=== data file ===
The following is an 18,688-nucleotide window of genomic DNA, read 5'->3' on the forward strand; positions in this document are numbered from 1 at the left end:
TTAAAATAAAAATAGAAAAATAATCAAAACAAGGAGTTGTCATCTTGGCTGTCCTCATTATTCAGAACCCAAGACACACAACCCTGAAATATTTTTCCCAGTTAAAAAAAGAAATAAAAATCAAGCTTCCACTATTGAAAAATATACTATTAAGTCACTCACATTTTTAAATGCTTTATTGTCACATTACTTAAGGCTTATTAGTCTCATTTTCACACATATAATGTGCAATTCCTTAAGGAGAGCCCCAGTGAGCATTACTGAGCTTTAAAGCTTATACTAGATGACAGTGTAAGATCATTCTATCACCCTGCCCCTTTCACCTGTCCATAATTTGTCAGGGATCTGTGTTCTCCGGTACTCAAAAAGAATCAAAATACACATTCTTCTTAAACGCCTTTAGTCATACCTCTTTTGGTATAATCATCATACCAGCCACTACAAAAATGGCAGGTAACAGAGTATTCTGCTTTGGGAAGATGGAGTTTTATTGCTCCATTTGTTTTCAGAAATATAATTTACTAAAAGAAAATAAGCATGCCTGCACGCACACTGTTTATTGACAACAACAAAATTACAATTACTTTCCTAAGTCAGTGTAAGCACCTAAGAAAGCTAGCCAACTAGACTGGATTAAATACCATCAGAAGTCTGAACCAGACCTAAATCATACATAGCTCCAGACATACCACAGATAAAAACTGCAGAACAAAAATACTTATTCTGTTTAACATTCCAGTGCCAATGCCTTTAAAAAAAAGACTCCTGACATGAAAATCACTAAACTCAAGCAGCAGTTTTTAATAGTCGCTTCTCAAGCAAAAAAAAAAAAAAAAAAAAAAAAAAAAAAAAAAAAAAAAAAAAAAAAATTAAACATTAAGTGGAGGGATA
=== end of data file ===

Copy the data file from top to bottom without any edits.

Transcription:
The following is an 18,688-nucleotide window of genomic DNA, read 5'->3' on the forward strand; positions in this document are numbered from 1 at the left end:
TTAAAATAAAAATAGAAAAATAATCAAAACAAGGAGTTGTCATCTTGGCTGTCCTCATTATTCAGAACCCAAGACACACAACCCTGAAATATTTTTCCCAGTTAAAAAAAGAAATAAAAATCAAGCTTCCACTATTGAAAAATATACTATTAAGTCACTCACATTTTTAAATGCTTTATTGTCACATTACTTAAGGCTTATTAGTCTCATTTTCACACATATAATGTGCAATTCCTTAAGGAGAGCCCCAGTGAGCATTACTGAGCTTTAAAGCTTATACTAGATGACAGTGTAAGATCATTCTATCACCCTGCCCCTTTCACCTGTCCATAATTTGTCAGGGATCTGTGTTCTCCGGTACTCAAAAAGAATCAAAATACACATTCTTCTTAAACGCCTTTAGTCATACCTCTTTTGGTATAATCATCATACCAGCCACTACAAAAATGGCAGGTAACAGAGTATTCTGCTTTGGGAAGATGGAGTTTTATTGCTCCATTTGTTTTCAGAAATATAATTTACTAAAAGAAAATAAGCATGCCTGCACGCACACTGTTTATTGACAACAACAAAATTACAATTACTTTCCTAAGTCAGTGTAAGCACCTAAGAAAGCTAGCCAACTAGACTGGATTAAATACCATCAGAAGTCTGAACCAGACCTAAATCATACATAGCTCCAGACATACCACAGATAAAAACTGCAGAACAAAAATACTTATTCTGTTTAACATTCCAGTGCCAATGCCTTTAAAAAAAAGACTCCTGACATGAAAATCACTAAACTCAAGCAGCAGTTTTTAATAGTCGCTTCTCAAGCAAAAAAAAAAAAAAAAAAAAAAAAAAAAAAAAAAAAAAAAAAAAAAAAATTAAACATTAAGTGGAGGGATA